chapter  8
Drug regulation and the Welfare State: Government, the pharmaceutical industry and the health professions in Great Britain, 1940–80
Pages 27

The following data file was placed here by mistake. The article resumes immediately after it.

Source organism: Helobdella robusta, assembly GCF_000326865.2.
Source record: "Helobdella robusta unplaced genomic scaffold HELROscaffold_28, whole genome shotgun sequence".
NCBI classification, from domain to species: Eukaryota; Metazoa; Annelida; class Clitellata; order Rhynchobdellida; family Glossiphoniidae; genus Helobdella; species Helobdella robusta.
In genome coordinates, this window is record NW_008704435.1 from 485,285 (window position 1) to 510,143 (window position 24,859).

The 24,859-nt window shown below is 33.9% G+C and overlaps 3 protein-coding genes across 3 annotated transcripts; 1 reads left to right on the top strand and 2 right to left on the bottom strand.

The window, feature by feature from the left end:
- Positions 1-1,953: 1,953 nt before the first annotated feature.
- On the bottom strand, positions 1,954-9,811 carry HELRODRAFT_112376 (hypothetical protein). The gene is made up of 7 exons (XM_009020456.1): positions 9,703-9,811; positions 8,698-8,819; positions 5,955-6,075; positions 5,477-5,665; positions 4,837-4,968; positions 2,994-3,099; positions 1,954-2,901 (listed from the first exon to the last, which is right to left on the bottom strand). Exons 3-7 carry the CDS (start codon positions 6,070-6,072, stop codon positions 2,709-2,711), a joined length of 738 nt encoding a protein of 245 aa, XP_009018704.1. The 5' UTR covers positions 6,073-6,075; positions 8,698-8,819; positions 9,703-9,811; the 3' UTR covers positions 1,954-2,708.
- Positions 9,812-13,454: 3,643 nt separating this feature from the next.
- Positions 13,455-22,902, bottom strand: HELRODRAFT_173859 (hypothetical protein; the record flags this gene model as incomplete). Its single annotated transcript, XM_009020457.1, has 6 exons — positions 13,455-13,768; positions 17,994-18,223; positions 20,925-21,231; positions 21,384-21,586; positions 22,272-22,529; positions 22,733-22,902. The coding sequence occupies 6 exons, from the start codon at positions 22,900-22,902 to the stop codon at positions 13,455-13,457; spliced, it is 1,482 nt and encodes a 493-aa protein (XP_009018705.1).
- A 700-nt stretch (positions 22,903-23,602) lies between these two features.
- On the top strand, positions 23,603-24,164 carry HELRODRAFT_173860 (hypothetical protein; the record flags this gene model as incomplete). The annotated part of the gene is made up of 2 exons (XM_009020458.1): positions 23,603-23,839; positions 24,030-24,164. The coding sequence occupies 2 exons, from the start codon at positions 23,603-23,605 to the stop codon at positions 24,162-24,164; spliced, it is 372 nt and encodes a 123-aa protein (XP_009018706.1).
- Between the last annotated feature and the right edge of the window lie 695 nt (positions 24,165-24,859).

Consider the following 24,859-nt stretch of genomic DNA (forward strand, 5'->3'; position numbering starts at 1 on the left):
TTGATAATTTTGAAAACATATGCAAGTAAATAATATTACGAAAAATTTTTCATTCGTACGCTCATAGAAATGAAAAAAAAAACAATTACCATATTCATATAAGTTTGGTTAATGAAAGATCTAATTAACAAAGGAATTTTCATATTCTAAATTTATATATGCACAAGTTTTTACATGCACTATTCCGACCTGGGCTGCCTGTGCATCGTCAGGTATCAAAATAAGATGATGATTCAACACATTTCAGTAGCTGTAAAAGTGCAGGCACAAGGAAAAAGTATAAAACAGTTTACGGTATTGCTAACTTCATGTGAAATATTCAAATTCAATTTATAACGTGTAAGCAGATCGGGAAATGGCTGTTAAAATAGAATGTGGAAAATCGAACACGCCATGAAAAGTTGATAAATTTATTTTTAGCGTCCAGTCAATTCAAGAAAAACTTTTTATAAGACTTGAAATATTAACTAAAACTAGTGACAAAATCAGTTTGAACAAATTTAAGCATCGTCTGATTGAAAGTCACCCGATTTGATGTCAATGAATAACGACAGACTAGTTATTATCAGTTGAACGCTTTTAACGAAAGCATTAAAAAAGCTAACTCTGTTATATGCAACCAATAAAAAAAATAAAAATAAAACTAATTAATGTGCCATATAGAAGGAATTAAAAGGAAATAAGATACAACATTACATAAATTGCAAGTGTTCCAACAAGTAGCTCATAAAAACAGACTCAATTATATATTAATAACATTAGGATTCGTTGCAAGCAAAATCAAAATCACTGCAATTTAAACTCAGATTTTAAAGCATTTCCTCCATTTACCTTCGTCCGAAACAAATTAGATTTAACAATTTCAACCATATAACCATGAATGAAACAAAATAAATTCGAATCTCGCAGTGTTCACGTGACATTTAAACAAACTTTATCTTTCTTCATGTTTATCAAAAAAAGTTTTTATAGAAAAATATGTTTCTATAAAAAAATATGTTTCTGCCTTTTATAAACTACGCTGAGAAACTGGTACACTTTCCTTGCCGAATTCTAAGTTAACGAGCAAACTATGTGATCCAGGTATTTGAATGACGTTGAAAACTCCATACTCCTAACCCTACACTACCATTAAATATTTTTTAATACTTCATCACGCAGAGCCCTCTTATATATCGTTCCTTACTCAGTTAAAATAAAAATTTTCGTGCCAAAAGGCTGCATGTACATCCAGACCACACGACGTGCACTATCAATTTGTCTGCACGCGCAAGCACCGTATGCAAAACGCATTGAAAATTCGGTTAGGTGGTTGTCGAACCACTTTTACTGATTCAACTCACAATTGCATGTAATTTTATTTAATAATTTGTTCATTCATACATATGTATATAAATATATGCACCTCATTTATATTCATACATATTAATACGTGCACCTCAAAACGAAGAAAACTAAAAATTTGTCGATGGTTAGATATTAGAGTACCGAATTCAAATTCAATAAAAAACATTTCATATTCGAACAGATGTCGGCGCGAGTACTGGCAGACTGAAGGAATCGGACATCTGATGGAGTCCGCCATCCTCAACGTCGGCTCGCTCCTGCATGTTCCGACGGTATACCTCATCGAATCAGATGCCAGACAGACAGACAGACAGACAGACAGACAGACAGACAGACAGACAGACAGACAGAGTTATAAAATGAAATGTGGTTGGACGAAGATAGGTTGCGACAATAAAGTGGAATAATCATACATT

Introduction There has been increasing interest in recent years in the development of drug regulatory systems, and in locating them in a broader political, economic and social context. Some of this interest has taken the form of comparative analysis, particularly between developments in Great Britain and the USA. Abraham's account has done much to take this debate forward, 1 and others have drawn attention to the similarities and differences in the British and US responses to a number of therapeutic challenges. For example, Marks has reviewed the development of the birth control pill in this context,2 and Goodman and Walsh have offered a similar interpretation in relation to the anti-cancer drug taxol. 3 Others have examined the impact of the emergence of new diseases on drug regulation, such as Edgar and Rothman's account of the challenge that AIDS presented for the drug regulatory process in the USA.4